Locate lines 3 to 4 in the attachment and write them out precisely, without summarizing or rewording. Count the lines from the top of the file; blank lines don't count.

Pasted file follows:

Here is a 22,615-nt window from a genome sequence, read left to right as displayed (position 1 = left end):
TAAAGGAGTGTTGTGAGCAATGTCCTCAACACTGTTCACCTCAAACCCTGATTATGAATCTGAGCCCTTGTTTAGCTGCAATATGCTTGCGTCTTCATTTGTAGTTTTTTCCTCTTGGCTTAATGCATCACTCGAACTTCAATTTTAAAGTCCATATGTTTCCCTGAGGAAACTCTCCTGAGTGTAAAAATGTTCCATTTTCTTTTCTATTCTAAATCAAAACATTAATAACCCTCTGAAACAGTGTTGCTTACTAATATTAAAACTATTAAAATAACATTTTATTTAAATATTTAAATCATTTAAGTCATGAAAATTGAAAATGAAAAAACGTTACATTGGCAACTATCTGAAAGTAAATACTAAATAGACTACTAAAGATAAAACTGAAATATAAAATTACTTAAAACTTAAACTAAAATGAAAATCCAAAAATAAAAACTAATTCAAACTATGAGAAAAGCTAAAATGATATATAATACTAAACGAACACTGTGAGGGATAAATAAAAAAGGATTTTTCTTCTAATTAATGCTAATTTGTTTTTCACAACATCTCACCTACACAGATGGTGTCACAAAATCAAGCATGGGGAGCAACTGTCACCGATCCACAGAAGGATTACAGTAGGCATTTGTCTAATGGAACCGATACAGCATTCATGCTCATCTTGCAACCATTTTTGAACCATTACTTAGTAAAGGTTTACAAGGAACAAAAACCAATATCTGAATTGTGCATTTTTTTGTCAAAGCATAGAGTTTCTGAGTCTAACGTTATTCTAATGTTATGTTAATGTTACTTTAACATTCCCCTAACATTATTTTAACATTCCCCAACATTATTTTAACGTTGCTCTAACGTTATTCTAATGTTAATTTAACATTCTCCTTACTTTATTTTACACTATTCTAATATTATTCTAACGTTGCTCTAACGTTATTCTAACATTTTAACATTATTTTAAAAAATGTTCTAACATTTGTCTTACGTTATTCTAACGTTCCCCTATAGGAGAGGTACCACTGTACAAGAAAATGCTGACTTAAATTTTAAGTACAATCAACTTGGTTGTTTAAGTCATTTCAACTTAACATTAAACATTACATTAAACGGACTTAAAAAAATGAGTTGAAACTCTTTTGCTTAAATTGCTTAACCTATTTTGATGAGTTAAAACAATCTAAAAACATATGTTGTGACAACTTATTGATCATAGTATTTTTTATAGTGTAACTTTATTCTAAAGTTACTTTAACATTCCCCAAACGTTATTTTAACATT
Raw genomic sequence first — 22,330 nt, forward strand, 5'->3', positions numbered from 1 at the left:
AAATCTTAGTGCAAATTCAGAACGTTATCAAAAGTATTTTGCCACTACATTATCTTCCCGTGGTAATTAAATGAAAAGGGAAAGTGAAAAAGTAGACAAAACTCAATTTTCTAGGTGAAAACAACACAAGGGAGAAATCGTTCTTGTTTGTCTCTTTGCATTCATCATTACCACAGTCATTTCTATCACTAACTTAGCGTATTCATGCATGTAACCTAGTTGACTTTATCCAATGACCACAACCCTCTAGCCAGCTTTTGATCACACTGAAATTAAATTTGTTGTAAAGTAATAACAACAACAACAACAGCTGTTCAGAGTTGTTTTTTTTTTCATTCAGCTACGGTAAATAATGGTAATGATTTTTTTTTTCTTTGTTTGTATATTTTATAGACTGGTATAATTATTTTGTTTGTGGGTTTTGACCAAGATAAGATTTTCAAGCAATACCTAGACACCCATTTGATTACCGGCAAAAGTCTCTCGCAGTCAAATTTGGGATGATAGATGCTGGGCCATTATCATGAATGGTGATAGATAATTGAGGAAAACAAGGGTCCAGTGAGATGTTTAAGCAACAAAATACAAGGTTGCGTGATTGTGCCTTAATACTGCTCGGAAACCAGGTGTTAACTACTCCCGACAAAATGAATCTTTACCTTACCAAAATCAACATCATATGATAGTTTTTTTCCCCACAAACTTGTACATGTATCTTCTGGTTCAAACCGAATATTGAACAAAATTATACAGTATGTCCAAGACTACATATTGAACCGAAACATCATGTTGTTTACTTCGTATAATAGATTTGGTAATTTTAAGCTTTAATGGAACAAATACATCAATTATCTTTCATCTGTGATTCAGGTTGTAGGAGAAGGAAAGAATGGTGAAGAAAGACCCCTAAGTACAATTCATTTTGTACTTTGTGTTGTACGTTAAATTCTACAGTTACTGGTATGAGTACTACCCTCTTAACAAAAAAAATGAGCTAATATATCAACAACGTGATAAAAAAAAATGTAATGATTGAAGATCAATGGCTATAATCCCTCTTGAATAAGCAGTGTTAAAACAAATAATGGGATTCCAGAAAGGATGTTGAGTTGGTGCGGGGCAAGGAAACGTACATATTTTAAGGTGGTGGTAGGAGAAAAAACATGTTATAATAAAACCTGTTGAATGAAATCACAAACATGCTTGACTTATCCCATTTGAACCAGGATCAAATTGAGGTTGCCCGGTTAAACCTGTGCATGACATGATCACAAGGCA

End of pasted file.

Raw genomic sequence first — 22,330 nt, forward strand, 5'->3', positions numbered from 1 at the left:
AAATCTTAGTGCAAATTCAGAACGTTATCAAAAGTATTTTGCCACTACATTATCTTCCCGTGGTAATTAAATGAAAAGGGAAAGTGAAAAAGTAGACAAAACTCAATTTTCTAGGTGAAAACAACACAAGGGAGAAATCGTTCTTGTTTGTCTCTTTGCATTCATCATTACCACAGTCATTTCTATCACTAACTTAGCGTATTCATGCATGTAACCTAGTTGACTTTATCCAATGACCACAACCCTCTAGCCAGCTTTTGATCACACTGAAATTAAATTTGTTGTAAAGTAATAACAACAACAACAACAGCTGTTCAGAGTTGTTTTTTTTTTCATTCAGCTACGGTAAATAATGGTAATGATTTTTTTTTTCTTTGTTTGTATATTTTATAGACTGGTATAATTATTTTGTTTGTGGGTTTTGACCAAGATAAGATTTTCAAGCAATACCTAGACACCCATTTGATTACCGGCAAAAGTCTCTCGCAGTCAAATTTGGGATGATAGATGCTGGGCCATTATCATGAATGGTGATAGATAATTGAGGAAAACAAGGGTCCAGTGAGATGTTTAAGCAACAAAATACAAGGTTGCGTGATTGTGCCTTAATACTGCTCGGAAACCAGGTGTTAACTACTCCCGACAAAATGAATCTTTACCTTACCAAAATCAACATCATATGATAGTTTTTTTCCCCACAAACTTGTACATGTATCTTCTGGTTCAAACCGAATATTGAACAAAATTATACAGTATGTCCAAGACTACATATTGAACCGAAACATCATGTTGTTTACTTCGTATAATAGATTTGGTAATTTTAAGCTTTAATGGAACAAATACATCAATTATCTTTCATCTGTGATTCAGGTTGTAGGAGAAGGAAAGAATGGTGAAGAAAGACCCCTAAGTACAATTCATTTTGTACTTTGTGTTGTACGTTAAATTCTACAGTTACTGGTATGAGTACTACCCTCTTAACAAAAAAAATGAGCTAATATATCAACAACGTGATAAAAAAAAATGTAATGATTGAAGATCAATGGCTATAATCCCTCTTGAATAAGCAGTGTTAAAACAAATAATGGGATTCCAGAAAGGATGTTGAGTTGGTGCGGGGCAAGGAAACGTACATATTTTAAGGTGGTGGTAGGAGAAAAAACATGTTATAATAAAACCTGTTGAATGAAATCACAAACATGCTTGACTTATCCCATTTGAACCAGGATCAAATTGAGGTTGCCCGGTTAAACCTGTGCATGACATGATCACAAGGCA